American teenager Cori ‘Coco’ Gauff is living up to her billing as the next Serena Williams after reaching the US Open semi-finals.
The 19-year-old won 6-0 6-2 in just over an hour against 20th seed Jelena Ostapenko to seal her spot in the last four for the first time.
Gauff is now just two wins away from following in her idol Williams’ footsteps by tasting US Open success while still a teenager.
And it may prove just as special to her father Corey, who revealed it was 23 Grand Slam champion Williams who inspired his daughter to become of the tennis stars of the future.
Speaking to The Sun, he explained: “I think it was the Australian Open we were watching on TV when she was four or five.
“She saw me jump up celebrating when Serena won and she said, ‘Daddy, do you like that? I want to do the same thing’.”
While Serena may be the player Gauff is most often linked to, it is her older sister Venus who has played the more significant role in her career.
Gauff’s journey to the top of her sport started at seven when she moved to Florida from Georgia to pursue her tennis dream.
A year later she won her first international tournament and became the youngest girl to make a US Open Girls Final at 13 years old.
Her mainstream breakthrough came just two years after that when she entered Wimbledon as a wild card entrant at rank 272nd.
Gauff had to make it through came through three rounds of qualifying to reach the main draw all while juggling taking a science test the night before her matches.
“I ended up getting a B on the exam, which was pretty good, considering I took it at 11 at night and I had to wake up the next day for a match,” Gauff told CNN.
“After my science test, I guess some of my teachers saw the interview,” she added. “Before that … only one teacher knew I play tennis, and I don’t think they knew I was pro. And now all of them except one know I play and they’re all cheering me on.”
Gauff then stunned the world by beating former champ Venus Williams 6-4 6-4 in her Grand Slam singles debut in the first round.
Despite that triumph, Gauff is still waiting on her first Grand Slam four years later after admitting the hype around her took its toll.
“Throughout my life, I was always the youngest to do things, which added hype that I didn’t want,” Gauff wrote in a post for Behind The Racquet in 2020.
“It added this pressure that I needed to do well fast. Once I let that all go, that when I started to have the results I wanted.
“Right before Wimbledon, going back to around 2017/18, I was struggling to figure out if this was really what I wanted.
“I always had the results so that wasn’t the issue, I just found myself not enjoying what I loved.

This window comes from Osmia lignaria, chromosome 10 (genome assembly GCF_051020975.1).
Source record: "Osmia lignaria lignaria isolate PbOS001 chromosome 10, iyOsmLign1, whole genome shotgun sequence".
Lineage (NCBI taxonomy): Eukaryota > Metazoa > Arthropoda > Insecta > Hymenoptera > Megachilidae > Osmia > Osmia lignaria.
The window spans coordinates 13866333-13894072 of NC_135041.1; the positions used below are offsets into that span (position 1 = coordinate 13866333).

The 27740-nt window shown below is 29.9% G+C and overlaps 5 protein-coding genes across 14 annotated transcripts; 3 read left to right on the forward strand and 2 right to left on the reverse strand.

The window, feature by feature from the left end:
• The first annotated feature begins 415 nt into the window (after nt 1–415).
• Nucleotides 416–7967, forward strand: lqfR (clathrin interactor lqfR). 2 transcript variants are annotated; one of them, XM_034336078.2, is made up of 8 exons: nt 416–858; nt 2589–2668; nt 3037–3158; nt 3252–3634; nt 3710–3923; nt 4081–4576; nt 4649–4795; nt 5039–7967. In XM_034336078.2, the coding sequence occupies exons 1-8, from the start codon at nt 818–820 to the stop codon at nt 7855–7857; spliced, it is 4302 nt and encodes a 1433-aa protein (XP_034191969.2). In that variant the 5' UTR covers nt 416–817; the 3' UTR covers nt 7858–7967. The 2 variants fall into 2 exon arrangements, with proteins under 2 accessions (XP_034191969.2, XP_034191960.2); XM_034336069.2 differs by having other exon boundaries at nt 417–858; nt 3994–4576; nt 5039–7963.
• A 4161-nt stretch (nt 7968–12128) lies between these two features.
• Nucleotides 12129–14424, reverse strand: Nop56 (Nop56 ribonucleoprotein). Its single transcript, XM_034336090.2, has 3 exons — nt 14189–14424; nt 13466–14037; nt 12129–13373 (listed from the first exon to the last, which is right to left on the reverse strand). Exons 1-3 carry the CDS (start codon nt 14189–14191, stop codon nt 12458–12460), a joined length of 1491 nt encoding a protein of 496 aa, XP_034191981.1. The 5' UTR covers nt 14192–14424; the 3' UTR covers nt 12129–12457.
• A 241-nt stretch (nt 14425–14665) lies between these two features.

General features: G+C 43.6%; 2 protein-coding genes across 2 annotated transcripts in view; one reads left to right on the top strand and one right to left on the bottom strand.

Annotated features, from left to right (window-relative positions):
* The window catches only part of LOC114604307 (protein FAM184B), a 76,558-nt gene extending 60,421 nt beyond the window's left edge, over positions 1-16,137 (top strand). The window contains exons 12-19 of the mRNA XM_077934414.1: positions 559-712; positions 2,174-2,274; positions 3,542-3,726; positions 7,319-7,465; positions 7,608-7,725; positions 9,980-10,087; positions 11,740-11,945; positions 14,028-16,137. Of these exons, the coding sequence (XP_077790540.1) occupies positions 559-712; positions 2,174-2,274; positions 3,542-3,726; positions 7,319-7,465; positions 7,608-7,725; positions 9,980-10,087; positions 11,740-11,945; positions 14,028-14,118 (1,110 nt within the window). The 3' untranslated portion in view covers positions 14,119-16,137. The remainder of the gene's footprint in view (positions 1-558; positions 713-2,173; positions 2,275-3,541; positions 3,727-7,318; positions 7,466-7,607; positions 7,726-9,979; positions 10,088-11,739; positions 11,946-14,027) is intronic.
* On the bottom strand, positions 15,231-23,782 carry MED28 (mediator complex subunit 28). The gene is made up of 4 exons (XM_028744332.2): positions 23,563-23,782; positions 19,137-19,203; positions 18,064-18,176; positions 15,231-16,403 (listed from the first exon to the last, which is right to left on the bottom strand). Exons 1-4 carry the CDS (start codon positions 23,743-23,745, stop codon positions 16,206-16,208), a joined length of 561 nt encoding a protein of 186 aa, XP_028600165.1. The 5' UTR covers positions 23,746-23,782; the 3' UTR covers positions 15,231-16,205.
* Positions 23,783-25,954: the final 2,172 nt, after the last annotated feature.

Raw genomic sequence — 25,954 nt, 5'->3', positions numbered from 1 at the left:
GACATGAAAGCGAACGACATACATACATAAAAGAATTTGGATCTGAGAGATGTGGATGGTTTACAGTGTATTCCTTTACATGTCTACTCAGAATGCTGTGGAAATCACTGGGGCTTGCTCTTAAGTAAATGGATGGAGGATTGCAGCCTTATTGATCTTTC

“I realised I needed to start playing for myself and not other people. For about a year I was really depressed. That was the toughest year for me so far.
“Even though I had, it felt like there weren’t many friends there for me.
“When you are in that dark mindset you don’t look on the bright side of things too often, which is the hardest part.
“I don’t think it had much to do with tennis, maybe just about juggling it all. I knew that I wanted to play tennis but didn’t know how I wanted to go about it.
“It went so far that I was thinking about possibly taking a year off to just focus on life.
“Choosing not to obviously was the right choice but I was close to not going in that direction.”
Gauff has since refocused and has enjoyed the best spell of her career having added Andy Murray’s former coach Brad Gilbert to her camp.
The world No. 6 racked up titles in Cincinnati and Washington and is now poised for a historic tournament in her home Grand Slam.
On her partnership with the 62-year-old, she revealed: “I was worried about being with the older person, to be honest, before I met Brad.
“He’s older but he still has the mind of, like, a 20-year-old, maybe even younger, a 10-year-old kid sometimes. The guy has offered me Jolly Ranchers. I don’t know if you knew this.
“My favourite Brad story is he played pretty much every match with a Jolly Rancher in his mouth.
“He’s been giving me Jolly Ranchers all the time. I take them but I don’t eat them. At this point, I can’t have Jolly Ranchers every five minutes. So that’s my favourite Brad story.”.
Whatever the secret to her new form is, if Gauff becomes only the second American not called Williams to win the US Open in two decades you can bet she’ll be a little bit more than jolly…
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